Duero vs CA (G.R. No. 131282; 4 January 2002)

Sometime in 1988, according to Gabriel Duero (petitioner), Eduardo Eradel (respondent) entered and occupied petitioner’s land covered by a Tax Declaration, located in Baras, San Miguel, Surigao del Sur. Petitioner informed respondent that the land was his, and requested respondent to vacate. However, despite repeated demands, private respondent remained in the property.

Petitioner filed before the RTC a complaint for Recovery of Possession and Ownership with Damages and Attorney’s Fees against private respondent and two others, namely, Apolinario and Inocencio Ruena.

Petitioner and the Ruena’s executed a compromise agreement where the Ruena’s recognized and bound themselves to respect the ownership and possession of Duero. Eradel failed to file an answer and therefore was declared in default. Then, petitioner presented his evidence ex parte that resulted to private respondent being ordered to vacate and turn over the lot.

Private respondent filed a Motion for New Trial, alleging that he has been occupying the land as a tenant of Artemio Laurente, Sr., since 1958. He explained that he turned over the complaint and summons to Laurente in the honest belief that as landlord, the latter was responsible to defend any adverse claims on the land. However, the trial court denied the motion for new trial.

Private respondent then filed before the RTC a Petition for Relief from Judgment, reiterating the same allegation in his Motion for New Trial. The RTC again denied the Petition. Private respondent filed a Motion for Reconsideration in which he alleged that the RTC has no jurisdiction over the case since the value of the land is only P5,240, which is within the jurisdiction of the MTC. However, the RTC denied the motion. Thereafter, private respondent filed with the Court of Appeals, a petition for certiorari which the latter granted.

1) W/N RTC has jurisdiction over the case
2) W/N the Eradel is estopped from questioning the jurisdiction of RTC after he has successfully sought affirmative relief therefrom

1) No, RTC has no jurisdiction over the case. The case falls under the jurisdiction of the MTC based on Republic Act 7691 amending BP 129, stating that the exclusive original jurisdiction in all civil actions which involve title to, or possession of, real property, or any interest therein where the assessed value of the property or interest does not exceed P20,000.00 or, in civil actions in Metro Manila, where such assessed value does not exceed P50,000.00 exclusive of interest, damages of whatever kind, attorneys fees, litigation expenses and costs, shall be with the MTC; provided, that in cases of land not declared for taxation purposes, the value of such property shall be determined by the assessed value of the adjacent lots.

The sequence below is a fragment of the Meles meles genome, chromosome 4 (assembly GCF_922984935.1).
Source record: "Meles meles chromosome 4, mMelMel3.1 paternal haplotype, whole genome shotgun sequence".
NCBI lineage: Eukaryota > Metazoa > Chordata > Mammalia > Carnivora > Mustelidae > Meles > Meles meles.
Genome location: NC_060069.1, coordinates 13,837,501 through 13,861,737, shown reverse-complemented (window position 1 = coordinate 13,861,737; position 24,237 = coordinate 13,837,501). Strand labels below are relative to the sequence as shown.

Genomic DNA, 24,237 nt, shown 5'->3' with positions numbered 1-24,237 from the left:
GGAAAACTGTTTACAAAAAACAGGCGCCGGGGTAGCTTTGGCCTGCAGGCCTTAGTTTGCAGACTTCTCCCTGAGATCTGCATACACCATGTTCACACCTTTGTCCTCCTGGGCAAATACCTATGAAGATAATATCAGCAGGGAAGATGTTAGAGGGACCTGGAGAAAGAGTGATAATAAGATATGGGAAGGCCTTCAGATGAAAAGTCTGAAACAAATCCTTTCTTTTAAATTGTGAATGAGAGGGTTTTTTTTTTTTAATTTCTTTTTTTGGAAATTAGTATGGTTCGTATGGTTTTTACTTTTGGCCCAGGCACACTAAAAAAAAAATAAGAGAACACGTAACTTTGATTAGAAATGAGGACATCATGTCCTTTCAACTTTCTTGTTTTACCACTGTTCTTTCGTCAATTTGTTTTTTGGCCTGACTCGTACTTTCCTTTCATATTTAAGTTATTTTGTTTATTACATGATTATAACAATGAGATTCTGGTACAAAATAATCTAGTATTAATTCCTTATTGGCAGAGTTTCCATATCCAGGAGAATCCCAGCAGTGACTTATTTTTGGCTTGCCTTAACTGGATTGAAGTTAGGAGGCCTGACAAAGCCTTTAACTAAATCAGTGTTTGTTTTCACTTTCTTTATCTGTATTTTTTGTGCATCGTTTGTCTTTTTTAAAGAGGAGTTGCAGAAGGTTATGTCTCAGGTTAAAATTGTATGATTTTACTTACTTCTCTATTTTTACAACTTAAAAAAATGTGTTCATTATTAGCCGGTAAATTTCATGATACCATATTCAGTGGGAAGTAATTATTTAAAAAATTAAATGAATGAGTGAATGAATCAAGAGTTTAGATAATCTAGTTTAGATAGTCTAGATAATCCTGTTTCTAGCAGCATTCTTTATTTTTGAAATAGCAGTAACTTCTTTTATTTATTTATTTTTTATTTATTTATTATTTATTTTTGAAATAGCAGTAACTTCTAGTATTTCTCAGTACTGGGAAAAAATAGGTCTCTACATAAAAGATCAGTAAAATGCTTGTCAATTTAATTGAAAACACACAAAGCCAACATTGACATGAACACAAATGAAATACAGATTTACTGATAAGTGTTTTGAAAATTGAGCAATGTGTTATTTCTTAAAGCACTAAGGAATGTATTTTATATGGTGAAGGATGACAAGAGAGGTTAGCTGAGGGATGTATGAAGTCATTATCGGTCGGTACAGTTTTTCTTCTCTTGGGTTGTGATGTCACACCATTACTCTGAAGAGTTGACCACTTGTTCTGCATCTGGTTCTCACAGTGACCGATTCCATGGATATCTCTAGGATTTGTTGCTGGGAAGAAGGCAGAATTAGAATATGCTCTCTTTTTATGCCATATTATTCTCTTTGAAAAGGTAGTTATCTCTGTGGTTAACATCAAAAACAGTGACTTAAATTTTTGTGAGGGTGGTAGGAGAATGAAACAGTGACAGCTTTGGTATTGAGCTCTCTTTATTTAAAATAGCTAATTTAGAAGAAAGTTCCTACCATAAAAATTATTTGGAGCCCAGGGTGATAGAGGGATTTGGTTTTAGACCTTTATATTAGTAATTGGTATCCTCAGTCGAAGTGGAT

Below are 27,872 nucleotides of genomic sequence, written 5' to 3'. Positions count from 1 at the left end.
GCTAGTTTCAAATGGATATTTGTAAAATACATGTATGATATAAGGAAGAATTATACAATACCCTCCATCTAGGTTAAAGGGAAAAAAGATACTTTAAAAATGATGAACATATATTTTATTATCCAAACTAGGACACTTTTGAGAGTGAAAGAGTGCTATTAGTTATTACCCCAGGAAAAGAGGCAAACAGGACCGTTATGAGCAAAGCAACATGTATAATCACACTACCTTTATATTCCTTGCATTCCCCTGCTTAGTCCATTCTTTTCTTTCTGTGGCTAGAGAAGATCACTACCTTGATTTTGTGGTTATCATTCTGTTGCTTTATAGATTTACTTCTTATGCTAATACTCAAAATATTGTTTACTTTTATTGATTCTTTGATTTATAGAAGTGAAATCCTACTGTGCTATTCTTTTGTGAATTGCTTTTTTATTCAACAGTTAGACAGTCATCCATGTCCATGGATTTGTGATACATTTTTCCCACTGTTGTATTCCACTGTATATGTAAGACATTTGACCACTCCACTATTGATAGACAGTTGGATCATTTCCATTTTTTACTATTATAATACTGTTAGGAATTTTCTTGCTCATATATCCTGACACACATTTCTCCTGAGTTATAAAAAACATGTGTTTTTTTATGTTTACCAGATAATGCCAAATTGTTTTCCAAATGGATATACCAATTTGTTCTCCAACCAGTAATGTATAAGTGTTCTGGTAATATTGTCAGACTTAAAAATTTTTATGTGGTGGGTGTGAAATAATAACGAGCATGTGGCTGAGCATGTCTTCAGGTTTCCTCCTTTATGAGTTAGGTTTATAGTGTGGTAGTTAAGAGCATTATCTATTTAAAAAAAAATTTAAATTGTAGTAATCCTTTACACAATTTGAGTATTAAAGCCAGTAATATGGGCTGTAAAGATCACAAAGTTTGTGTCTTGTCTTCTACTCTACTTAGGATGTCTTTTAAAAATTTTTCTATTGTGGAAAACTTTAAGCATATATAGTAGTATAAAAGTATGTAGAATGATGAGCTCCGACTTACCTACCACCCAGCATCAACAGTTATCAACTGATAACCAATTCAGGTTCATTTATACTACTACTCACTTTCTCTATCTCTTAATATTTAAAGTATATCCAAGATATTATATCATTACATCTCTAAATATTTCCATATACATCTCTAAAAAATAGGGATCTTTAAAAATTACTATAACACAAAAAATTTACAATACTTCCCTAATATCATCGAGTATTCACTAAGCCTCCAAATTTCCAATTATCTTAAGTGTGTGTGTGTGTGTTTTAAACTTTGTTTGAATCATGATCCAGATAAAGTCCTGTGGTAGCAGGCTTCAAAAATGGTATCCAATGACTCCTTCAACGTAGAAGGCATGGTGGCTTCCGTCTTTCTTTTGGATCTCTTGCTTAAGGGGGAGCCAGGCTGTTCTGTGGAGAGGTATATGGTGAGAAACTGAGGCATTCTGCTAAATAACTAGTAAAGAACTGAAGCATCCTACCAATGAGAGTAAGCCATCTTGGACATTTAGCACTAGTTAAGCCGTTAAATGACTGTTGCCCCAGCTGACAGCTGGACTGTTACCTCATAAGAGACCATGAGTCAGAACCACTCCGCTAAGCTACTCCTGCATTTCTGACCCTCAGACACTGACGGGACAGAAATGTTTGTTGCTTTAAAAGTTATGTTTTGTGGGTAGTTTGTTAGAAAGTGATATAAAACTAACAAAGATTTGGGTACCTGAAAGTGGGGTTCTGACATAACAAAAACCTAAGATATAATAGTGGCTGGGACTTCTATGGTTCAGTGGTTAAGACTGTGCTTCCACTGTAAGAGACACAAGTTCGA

2) No. For estoppel to apply, the action giving rise thereto must be unequivocal and intentional because, if misapplied, estoppel may become a tool of injustice.

Private respondent, an unschooled farmer, in good faith and in his belief that Laurente owns the property, he gave the summons to one of the surviving heirs of Artemio Sr., Hipolito Laurente, who did not act on the said summons. As a result for his failure to answer the complaint, private respondent was declared in default.

The fundamental rule is that, the lack of jurisdiction of the court over an action cannot be waived by the parties, or even cured by their silence, acquiescence or even by their express consent. Further, a party may assail the jurisdiction of the court over the action at any stage of the proceedings and even on appeal. The appellate court did not err in saying that the RTC should have declared itself barren of jurisdiction over the action

Citing Javier v CA, the Court reiterated: Under the rules, it is the duty of the court to dismiss an action ‘whenever it appears that the court has no jurisdiction over the subject matter.’ (Sec. 2, Rule 9, Rules of Court)

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